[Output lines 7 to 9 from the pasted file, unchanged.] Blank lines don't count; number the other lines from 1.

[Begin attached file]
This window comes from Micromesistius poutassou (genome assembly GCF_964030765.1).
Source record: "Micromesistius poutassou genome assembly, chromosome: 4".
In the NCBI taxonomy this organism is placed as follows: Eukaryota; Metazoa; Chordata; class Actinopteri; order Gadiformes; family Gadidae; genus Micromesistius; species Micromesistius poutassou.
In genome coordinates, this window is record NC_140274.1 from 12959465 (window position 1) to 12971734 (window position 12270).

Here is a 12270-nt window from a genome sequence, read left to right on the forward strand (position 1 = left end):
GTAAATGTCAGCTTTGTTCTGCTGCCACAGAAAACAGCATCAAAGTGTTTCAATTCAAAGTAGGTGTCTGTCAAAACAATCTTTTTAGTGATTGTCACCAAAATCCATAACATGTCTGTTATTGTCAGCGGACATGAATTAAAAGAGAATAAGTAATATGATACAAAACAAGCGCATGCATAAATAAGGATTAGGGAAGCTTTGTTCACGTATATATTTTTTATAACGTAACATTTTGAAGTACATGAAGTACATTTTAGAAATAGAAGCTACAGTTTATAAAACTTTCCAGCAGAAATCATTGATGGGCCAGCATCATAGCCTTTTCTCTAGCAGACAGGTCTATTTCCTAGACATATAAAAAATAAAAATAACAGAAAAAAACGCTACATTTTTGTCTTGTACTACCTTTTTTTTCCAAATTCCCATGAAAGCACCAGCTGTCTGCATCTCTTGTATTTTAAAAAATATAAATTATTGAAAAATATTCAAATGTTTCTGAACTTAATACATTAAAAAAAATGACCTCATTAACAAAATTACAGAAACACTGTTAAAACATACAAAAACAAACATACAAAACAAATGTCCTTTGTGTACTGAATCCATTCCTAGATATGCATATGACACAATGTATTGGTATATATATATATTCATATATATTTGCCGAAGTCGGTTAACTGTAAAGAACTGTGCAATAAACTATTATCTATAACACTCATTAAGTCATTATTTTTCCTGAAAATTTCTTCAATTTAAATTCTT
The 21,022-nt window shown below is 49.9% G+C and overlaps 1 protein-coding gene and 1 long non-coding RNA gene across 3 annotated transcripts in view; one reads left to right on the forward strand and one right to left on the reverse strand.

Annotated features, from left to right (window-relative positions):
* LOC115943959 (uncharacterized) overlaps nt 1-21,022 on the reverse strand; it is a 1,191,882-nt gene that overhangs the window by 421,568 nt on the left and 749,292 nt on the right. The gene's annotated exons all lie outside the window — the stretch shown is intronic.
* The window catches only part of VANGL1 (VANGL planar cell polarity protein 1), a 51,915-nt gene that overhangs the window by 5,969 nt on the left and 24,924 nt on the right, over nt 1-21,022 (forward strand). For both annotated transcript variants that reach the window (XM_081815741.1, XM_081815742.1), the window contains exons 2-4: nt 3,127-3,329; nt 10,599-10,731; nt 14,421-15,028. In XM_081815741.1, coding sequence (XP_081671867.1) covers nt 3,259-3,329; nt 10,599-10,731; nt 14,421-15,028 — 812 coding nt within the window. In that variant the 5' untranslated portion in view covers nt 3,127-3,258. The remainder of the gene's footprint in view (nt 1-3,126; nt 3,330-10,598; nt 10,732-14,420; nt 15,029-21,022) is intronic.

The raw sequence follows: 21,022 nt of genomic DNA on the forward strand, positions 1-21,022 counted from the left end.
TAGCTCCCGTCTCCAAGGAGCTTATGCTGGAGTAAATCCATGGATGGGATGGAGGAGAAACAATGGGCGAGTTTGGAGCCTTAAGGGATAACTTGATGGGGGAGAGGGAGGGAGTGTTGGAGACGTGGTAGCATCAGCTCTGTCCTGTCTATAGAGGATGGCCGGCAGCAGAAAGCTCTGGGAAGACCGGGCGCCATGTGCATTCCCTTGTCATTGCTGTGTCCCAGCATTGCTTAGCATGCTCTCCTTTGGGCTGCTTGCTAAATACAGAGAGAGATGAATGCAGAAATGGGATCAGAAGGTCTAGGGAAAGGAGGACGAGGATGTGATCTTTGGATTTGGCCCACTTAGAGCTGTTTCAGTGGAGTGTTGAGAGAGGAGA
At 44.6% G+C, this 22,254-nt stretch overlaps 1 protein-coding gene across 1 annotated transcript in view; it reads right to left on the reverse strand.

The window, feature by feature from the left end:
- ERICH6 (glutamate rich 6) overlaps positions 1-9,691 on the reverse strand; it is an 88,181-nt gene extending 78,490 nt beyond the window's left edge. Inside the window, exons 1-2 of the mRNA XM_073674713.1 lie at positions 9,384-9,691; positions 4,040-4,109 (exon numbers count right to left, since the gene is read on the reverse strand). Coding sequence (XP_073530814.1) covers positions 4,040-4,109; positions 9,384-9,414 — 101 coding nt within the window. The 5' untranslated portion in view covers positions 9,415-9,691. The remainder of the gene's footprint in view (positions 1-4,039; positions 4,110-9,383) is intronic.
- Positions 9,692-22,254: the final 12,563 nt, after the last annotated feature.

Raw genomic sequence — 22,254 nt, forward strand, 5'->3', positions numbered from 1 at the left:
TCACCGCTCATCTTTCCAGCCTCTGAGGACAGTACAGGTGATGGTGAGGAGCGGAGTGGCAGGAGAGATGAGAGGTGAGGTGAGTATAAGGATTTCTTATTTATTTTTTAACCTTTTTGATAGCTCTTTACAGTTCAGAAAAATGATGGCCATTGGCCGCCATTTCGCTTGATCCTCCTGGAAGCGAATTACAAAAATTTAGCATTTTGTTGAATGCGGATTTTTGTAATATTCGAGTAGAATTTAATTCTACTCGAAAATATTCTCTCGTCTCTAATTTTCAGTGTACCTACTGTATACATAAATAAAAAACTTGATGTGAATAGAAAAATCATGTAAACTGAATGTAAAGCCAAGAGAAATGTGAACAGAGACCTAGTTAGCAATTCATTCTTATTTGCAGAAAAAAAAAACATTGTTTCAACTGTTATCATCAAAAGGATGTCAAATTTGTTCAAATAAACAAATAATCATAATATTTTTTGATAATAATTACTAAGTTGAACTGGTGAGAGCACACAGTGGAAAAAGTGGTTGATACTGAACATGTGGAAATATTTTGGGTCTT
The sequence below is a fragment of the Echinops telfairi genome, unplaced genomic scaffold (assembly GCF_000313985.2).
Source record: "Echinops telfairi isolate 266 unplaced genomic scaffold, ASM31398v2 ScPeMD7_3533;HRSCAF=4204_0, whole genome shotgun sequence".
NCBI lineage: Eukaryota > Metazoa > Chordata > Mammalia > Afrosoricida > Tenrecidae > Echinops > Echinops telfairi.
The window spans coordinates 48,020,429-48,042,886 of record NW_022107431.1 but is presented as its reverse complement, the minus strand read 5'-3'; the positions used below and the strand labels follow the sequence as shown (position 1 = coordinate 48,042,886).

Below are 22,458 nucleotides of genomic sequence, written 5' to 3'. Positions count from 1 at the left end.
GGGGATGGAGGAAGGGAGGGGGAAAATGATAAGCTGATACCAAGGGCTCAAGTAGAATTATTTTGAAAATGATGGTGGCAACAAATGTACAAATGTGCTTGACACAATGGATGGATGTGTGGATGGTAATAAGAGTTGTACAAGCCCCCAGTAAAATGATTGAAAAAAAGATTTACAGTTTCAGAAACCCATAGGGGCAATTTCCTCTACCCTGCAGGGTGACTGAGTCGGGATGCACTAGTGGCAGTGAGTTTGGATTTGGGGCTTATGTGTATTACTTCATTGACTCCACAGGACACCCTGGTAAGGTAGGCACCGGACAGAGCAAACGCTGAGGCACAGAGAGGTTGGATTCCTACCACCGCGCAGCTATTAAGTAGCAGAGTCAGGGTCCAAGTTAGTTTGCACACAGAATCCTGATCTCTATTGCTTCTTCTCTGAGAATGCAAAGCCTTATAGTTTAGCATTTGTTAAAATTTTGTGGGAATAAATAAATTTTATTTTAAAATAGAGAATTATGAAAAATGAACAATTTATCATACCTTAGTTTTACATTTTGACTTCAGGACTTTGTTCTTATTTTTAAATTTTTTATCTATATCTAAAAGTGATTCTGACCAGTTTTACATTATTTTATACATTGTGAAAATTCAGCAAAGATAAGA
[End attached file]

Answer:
The 21,022-nt window shown below is 49.9% G+C and overlaps 1 protein-coding gene and 1 long non-coding RNA gene across 3 annotated transcripts in view; one reads left to right on the forward strand and one right to left on the reverse strand.

Annotated features, from left to right (window-relative positions):
* LOC115943959 (uncharacterized) overlaps nt 1-21,022 on the reverse strand; it is a 1,191,882-nt gene that overhangs the window by 421,568 nt on the left and 749,292 nt on the right. The gene's annotated exons all lie outside the window — the stretch shown is intronic.